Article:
Envirotech is pleased to announce the winner of the 2016-2017 Joel A. Tarr Prize. As envirotech grows as a field, so does the breadth and depth of its scholarship. This year’s Tarr Prize submissions included a wealth of articles that offered new directions in field–defining topics like risk, infrastructure, and pollution. The submissions also touched on newer areas of historical research and showed the range of topics withinenvirotech, as well as how an envirotechnical focus can enrich other areas of historical inquiry and shed light on contemporary problems. The submissions spanned the globe—indeed, even extending beyond the earth—across a wide historical time period and represented scholars from a wide range of institutions and career stages.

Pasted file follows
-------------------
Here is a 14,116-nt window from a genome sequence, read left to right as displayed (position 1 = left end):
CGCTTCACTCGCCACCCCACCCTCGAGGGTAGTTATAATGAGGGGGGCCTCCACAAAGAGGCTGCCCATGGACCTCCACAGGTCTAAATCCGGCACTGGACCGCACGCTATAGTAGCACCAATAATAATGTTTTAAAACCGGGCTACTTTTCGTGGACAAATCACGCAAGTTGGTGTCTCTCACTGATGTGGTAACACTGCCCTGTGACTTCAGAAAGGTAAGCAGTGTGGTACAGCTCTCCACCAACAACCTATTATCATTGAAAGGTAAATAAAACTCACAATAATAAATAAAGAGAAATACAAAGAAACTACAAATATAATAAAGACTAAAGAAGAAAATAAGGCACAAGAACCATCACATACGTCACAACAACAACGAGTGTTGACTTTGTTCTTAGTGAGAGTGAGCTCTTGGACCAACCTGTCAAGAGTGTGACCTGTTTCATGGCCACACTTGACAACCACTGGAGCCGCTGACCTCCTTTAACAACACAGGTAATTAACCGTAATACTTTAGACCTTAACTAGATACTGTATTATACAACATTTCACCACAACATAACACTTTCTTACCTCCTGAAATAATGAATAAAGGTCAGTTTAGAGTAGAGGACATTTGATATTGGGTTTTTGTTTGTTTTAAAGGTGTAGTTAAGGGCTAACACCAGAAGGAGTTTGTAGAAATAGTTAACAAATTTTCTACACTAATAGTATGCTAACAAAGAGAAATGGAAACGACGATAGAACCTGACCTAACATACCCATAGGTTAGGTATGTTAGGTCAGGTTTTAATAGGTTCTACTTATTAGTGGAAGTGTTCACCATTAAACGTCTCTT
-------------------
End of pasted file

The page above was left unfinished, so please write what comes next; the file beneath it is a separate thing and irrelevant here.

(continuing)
Amidst this exceptionally strong field, the committee, Etienne Benson, Aleksandra Kobiljski, and Kellen Backer, selected Camille Cole’s “Precarious Empires: A Social and Environmental History of Steam Navigation on the Tigris,” as the prize winner. Cole’s work links the history of technology, environmental history, and the history of empire through a case study of the steamship in Southern Iraq. Based on a rich array of archival sources in multiple languages,it is also historiographically engaged and brings an envirotechnical focus to a region that has received too little attention.The article follows steamships entering the Tigris, showing how they were transformative, even if not in the ways intended. The idea of precariousness stands at the core of Cole’s study, showing howenvironmental and social conditions helped to create an empire that was difficult to control—both for the British and for the Ottoman empires. Alluvial and marsh environments undermined steamships at the same time that steamships created new avenues for empires to expand, while also providing new opportunities for tribal polities and the local shipping industry. Cole’s work complicates the story of imperial technologies by showing how, in this instance, steamships were “not conquering, but not quite conquered by the river or the marsh-based tribal polities.” It is an impressive study that opens up new pathways for envirotech historians to pursue.